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Comparison of digital and paper assessment of smile aesthetics perception


 Department of Orthodontics, Faculty of Dentistry, King Abdulaziz University, Jeddah, Saudi Arabia

Correspondence Address:
Shoroog Hassan Agou,
Department of Orthodontics, Faculty of Dentistry, King Abdul Aziz University, Al Ehtifalat St, Jeddah.
Saudi Arabia
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Source of Support: None, Conflict of Interest: None

DOI: 10.4103/jispcd.JISPCD_323_20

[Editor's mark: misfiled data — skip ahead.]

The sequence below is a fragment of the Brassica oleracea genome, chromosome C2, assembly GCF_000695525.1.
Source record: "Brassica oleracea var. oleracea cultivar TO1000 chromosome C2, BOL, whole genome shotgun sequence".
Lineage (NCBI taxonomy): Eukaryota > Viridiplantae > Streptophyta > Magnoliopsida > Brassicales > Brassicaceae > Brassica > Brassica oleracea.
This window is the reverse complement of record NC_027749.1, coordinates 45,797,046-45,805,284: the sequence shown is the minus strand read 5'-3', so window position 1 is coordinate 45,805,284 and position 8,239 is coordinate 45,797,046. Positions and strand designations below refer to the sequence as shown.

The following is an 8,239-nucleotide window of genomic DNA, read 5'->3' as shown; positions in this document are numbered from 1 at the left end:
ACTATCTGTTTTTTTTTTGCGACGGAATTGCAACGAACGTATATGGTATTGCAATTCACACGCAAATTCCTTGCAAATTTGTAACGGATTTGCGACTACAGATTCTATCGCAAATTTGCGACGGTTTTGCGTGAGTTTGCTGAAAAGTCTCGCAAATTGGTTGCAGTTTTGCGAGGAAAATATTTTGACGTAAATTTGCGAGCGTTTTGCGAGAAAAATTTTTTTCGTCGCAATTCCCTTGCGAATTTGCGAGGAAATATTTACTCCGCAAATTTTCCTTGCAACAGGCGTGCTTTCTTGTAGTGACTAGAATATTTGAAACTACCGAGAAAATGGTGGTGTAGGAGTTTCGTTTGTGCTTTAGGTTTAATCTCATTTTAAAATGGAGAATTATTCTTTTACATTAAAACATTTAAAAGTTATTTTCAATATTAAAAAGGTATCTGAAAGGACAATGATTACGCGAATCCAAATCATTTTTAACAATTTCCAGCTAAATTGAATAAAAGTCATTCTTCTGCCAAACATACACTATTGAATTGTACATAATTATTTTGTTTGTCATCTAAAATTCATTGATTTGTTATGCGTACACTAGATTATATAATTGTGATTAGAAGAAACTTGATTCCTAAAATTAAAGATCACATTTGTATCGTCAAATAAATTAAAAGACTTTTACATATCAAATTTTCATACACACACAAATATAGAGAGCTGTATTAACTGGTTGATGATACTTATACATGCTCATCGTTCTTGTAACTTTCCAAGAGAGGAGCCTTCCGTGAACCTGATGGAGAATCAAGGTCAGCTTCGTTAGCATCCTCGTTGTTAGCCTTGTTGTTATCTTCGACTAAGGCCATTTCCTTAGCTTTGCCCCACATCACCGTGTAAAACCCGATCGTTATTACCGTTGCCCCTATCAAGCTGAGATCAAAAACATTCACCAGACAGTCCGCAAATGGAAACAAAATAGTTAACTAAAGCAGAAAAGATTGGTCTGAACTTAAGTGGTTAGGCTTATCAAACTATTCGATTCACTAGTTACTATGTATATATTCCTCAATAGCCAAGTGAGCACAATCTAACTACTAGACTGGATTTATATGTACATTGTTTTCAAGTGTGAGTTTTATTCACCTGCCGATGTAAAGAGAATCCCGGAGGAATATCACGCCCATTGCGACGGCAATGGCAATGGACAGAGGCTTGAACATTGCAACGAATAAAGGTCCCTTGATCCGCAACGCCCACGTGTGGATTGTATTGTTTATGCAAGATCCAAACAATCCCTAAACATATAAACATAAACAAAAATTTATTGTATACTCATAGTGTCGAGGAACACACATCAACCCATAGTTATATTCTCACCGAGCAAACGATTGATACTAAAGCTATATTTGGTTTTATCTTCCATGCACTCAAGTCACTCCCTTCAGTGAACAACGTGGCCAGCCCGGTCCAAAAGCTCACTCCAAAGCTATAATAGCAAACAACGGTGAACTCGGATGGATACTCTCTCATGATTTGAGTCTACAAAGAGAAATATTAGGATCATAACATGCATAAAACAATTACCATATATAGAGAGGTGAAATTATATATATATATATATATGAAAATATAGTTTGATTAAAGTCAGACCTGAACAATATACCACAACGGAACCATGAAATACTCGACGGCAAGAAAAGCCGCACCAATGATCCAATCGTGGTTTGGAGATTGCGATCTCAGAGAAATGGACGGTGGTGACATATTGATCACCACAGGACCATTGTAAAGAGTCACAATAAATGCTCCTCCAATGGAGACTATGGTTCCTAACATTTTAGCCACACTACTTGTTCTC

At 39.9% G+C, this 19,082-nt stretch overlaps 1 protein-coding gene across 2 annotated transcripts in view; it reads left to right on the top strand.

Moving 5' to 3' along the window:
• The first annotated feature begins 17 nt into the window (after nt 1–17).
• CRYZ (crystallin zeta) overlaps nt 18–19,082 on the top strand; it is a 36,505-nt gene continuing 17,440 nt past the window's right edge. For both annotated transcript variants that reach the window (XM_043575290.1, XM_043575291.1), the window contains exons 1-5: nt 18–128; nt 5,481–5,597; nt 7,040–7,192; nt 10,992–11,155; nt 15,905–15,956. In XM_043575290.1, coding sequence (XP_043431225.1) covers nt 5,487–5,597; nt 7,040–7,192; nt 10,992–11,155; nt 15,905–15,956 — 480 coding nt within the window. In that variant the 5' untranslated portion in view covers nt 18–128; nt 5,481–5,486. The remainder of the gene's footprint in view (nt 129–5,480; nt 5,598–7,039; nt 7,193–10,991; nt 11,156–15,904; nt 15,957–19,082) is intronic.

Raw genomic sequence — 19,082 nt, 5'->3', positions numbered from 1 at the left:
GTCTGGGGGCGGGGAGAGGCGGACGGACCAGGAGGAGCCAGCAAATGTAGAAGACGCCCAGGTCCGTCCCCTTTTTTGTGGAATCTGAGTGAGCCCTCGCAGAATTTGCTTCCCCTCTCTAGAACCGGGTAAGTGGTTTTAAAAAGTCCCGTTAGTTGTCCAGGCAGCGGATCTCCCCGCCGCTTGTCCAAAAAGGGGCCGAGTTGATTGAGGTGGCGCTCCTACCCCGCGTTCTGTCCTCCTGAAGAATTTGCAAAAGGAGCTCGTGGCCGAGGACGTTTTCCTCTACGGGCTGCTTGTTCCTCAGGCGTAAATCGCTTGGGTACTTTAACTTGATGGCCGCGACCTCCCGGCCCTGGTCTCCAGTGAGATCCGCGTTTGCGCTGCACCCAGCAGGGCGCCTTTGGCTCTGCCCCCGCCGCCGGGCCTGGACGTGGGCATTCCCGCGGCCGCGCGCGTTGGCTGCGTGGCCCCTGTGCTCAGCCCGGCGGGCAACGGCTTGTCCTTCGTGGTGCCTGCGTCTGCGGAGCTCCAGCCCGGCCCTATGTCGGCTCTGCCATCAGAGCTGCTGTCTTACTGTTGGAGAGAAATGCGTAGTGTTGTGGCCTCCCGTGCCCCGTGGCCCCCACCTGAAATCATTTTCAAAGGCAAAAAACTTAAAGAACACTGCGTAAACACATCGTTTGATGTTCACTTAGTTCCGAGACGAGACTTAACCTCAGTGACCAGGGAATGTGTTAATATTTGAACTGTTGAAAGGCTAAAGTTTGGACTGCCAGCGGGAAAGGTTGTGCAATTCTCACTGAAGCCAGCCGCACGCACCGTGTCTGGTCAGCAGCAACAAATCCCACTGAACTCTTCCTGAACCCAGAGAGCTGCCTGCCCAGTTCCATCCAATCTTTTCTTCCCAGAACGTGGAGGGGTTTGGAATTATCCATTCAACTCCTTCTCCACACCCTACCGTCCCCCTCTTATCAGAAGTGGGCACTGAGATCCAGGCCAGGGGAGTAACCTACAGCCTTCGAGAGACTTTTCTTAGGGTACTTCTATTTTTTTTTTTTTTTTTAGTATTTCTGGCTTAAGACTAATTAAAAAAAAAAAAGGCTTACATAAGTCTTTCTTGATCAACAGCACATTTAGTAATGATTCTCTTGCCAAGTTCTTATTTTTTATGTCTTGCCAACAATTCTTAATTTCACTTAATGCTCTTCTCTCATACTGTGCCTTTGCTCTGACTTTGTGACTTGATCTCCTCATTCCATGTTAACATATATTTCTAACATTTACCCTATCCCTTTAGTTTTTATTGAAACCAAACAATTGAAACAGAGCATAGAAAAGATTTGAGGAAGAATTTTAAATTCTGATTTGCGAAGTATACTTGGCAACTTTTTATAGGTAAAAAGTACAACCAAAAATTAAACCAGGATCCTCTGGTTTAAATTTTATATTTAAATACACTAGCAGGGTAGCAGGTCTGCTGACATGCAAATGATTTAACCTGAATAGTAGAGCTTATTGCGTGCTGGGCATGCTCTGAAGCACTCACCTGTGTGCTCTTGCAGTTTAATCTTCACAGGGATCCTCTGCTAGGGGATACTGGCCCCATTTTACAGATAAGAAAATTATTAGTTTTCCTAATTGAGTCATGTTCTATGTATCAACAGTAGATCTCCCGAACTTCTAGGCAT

Objectives: Despite the widespread of assessment of smile aesthetic perception in many areas, there has yet to be a direct comparison of digital and paper-based photographs for the assessment of smile aesthetics. Here we compared digital and paper-based photographs representing different smile aesthetic features using visual analog scale (VAS) scoring. Materials and Methods: One hundred students were randomly recruited from a university campus. Participants were asked to record their perception of smile aesthetics via paper and digital-based platforms. The minimum clinically important difference between platforms was set at 15 mm. The percentage of participants who rated smile attractiveness worse on digital images was recorded. The paired one-tailed Student’s t test was used to determine differences between digital and paper platforms, and Bland–Altman analysis and intraclass correlations (ICCs) were used to test for agreement between paper and digital photographs. Results: Ninety-nine subjects participated, 55 men (mean age = 22.05, standard deviation [SD] = 1.91) and 44 women (mean age 22.05, SD = 1.84). There were statistically significant differences between paper-based and digital photographs for all images except one (paired t test; P < 0.05). Digital ratings were lower than paper-based ratings for all images, and differences were clinically significant in four out of eight images. A high percentage of participants (50.5%–85.9%) rated smile attractiveness worse on digital images than on paper for all images. There was poor agreement between the two methods as assessed by ICCs and Bland–Altman analysis. Conclusion: Equivalence between paper and digital images for smile aesthetics cannot be assumed, and paper-based photographs may lead to clinically relevant overestimations of perceived attractiveness. As academic dentistry increasingly relies on digital imaging and sharing in the post-COVID-19 world, further validation of digital platforms for smile aesthetics assessment is warranted, and care should be taken when interpreting the results of studies assessing smile perception based on different platforms.


    
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